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David Geller

David Geller: Making A Big Stretch

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Commissions are great, says David Geller. But for maximum motivation, combine your commission program with a ‘stretch goal’ reward program.

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[h3]Making A Big Stretch[/h3]

Flying to Kansas today for another store visit, I was reading a great book on the plane — Built to Last by James Collins. It’s a book about how extraordinary companies became that way.

One page talked about Nordstrom and their bonus system. It was a casual one-liner called “Pacesetters.” I read it and had a hot flash — or at least the business equivalent of one. (Luckily the guy next to me was fast asleep).

[inset side=right]This might also be called BHAG, which stands for “Big Hairy Audacious Goal.”[/inset]

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I’m a Harry Friedman guru and promoter. Harry changed my business by getting me to set goals for the sales staff, coach them weekly on their numbers and put them on commission (sales went up 45 percent that year).

At the time, our sales targets were based upon the previous year’s numbers, plus a 10 percent increase, which I figured was typical. To set targets, we divided our monthly store sales goal amongst the sales staff, based on what percentage of the total hours they worked. For example, four people each working equal 40-hour weeks would each would have an individual goal of 25 percent of our store’s overall goal. Simple.

Using a Friedman idea, we also implemented a bonus commission structure. If the sales person exceeded their goal by 20 percent, we would increase their commission by 20 percent from the 1st of the month until the 31st.”

But we never had anything for people who did way better. Heck, if your goal was $50,000 and you did at least $60,000 then all sales for the month were at 12 percent. Definitely nice. But could we do better?

Nordstrom’s idea was simple. Go to your sales staff and ask them what goal they’d like to shoot for. This might also be called BHAG, which stands for “Big Hairy Audacious Goal.” So when I read that and figured out how to institute it with Friedman’s program, I had my hot flash.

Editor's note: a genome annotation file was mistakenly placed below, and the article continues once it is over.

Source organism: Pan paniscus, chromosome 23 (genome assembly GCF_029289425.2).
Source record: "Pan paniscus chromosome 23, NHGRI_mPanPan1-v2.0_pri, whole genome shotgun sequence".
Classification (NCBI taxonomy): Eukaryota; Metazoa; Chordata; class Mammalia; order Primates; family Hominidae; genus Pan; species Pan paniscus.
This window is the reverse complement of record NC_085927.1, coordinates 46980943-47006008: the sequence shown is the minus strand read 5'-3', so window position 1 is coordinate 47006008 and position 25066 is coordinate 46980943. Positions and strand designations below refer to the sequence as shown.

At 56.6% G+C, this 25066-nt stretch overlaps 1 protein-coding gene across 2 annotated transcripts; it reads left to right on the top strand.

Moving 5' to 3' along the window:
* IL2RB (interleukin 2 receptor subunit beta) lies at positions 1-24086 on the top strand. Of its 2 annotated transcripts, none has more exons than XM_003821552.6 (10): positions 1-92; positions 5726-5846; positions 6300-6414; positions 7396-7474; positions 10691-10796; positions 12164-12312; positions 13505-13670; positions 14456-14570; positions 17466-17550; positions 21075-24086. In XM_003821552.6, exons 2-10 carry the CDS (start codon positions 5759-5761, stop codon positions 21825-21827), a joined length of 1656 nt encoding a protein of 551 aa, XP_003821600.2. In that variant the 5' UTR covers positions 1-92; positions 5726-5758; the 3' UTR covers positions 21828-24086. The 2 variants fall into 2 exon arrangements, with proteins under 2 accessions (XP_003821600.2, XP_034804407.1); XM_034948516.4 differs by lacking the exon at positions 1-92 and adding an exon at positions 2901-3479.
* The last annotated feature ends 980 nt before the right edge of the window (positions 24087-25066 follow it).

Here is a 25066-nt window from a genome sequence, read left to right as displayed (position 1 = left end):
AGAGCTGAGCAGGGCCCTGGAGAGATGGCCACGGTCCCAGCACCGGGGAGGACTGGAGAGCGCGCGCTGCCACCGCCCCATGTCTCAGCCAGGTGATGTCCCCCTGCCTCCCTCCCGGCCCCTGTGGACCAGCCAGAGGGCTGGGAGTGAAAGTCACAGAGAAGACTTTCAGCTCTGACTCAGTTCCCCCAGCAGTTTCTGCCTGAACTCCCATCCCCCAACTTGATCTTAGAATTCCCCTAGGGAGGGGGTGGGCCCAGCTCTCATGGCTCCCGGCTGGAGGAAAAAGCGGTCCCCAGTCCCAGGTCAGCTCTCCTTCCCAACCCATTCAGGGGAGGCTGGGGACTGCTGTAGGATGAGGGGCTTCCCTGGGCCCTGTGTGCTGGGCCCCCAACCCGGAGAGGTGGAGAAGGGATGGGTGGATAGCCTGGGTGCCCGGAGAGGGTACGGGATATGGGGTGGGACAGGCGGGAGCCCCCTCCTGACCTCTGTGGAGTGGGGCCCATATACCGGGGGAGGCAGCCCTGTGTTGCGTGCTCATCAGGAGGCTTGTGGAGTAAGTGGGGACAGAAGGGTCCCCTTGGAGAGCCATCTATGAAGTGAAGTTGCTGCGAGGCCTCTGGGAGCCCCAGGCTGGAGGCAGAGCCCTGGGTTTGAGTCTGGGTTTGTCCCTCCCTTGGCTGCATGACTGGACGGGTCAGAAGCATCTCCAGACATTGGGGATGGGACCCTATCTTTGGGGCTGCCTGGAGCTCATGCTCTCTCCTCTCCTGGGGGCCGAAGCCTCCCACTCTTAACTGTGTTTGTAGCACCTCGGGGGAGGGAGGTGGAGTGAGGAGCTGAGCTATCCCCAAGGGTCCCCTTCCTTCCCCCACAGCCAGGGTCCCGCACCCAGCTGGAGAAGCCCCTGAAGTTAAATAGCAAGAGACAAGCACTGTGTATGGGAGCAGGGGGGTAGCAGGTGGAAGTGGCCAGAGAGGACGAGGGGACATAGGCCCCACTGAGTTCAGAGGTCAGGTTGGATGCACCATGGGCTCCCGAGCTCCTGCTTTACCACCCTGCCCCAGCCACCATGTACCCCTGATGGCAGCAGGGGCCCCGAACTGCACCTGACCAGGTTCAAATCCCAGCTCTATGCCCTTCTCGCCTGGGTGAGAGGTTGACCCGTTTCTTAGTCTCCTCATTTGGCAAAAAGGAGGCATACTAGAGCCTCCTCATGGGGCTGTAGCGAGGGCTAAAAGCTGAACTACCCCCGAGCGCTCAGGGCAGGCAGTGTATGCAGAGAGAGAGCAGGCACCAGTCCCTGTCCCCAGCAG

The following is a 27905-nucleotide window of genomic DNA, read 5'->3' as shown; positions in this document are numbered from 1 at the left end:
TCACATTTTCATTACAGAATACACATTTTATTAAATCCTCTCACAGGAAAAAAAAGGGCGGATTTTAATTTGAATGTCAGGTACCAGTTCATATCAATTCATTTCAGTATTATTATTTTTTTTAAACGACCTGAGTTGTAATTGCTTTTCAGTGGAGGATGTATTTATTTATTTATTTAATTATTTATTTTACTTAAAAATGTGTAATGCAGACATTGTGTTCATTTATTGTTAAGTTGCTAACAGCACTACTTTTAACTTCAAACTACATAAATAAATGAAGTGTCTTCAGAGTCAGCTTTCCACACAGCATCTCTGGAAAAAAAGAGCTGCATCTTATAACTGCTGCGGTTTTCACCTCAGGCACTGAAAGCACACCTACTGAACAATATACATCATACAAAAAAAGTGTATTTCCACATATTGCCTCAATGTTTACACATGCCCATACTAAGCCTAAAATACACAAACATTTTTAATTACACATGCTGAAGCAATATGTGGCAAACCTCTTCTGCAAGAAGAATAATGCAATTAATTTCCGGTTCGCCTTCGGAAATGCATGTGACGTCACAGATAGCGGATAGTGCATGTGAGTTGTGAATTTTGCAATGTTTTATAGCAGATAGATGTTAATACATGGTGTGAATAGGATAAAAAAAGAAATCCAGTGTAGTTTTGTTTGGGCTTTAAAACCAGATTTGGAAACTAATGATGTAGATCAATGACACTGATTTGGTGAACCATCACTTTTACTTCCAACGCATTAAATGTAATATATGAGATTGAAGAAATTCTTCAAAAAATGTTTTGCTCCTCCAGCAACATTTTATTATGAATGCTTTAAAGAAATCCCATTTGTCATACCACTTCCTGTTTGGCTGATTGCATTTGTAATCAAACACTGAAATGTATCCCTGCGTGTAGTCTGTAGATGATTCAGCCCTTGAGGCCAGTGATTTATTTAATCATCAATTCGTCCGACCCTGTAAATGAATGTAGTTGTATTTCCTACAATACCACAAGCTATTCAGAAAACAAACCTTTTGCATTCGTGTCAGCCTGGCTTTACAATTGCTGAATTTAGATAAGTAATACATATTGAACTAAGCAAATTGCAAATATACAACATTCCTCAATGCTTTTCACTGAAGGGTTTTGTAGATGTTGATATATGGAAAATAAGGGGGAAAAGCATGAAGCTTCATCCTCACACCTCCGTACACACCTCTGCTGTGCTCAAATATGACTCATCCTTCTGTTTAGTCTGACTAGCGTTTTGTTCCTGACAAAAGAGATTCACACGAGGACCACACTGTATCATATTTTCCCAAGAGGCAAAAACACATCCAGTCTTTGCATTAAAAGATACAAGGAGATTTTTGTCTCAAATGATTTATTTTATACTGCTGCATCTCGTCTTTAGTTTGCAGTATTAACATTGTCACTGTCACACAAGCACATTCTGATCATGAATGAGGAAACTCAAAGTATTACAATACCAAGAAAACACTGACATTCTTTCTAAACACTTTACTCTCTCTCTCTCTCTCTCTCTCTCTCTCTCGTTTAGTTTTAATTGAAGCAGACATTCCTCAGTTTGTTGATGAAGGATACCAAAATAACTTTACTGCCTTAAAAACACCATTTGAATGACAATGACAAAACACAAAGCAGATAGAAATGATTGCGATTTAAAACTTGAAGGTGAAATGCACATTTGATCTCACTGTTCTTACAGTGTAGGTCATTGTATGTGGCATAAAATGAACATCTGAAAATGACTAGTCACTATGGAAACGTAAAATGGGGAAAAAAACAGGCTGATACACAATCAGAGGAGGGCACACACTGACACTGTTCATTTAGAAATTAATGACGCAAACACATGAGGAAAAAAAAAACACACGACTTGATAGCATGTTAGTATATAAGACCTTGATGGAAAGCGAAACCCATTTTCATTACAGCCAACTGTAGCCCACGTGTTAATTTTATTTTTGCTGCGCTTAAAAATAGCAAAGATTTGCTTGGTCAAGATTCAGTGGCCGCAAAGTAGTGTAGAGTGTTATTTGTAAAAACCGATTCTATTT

Here it is. Set your bonus goals exactly as I described — 20 percent above the figured numbers. Let’s say a salesperson’s monthly target is $50,000. Twenty percent more than that $60,000. This is called a “stretch goal.” Allow the sales people to tell you their BHAG for the month that far exceeds the stretch goal. And if they do manage to reach their crazy-as-heck goal, give ‘em something really big!

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First thoughts are to give away 27-inch televisions (which will cost you about $200-$250 at Circuit City) or a car waxing or a massage or facial or a $200 gift certificate to Neiman’s or Nordstrom or some other quality store. Set the quality of the prizes in accordance with your store’s sales … and budget.

I’d even provide a list of prizes you can give away for BHAG’s. The larger the percentage above the salesperson’s stretch goal, the bigger the prize you give away. So maybe the chart in your office would look like this:

SALES GOAL FOR THE MONTH: $50,000

Individual Regular Goals (Stretch Goals)
Mary $12,500 ($15,000)
Bill $12,500 ($15,000)
Harold $12,500 ($15,000)
Elaine $12,500 ($15,000)

Then provide the list of BHAG rewards. Employees who surpass their stretch goal by the following percentages get their commission plus one of the following prizes:

‘BHAG’ reward list
10% Dinner at Applebees
20% Two tickets to the Falcons game
30% Massage or facial
40% Your car detailed
50% A 27” color TV
75% Weekend for two at the Marriott with a weekend off
100% Any two of the above.

Employees should be required to tell employers on the first of each month which goal they will be shooting for. That goal is then placed on the board. If the employee reaches the goal, he or she gets the prize. But if they don’t reach it, they get nothing. So, good luck!

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You could give away some real dough here, but look at what might occur. And don’t fret over a hotel room, weekend off and television. Shoot, if Elaine doubled her stretch goal, that would be a $30,000 month. You’ll smile all the way to the bank.

David Geller is an author and consultant to jewelry-store owners on store management and profitability. E-mail him at [email protected].

[span class=note]This story is from the November 2003 edition of INSTORE[/span]

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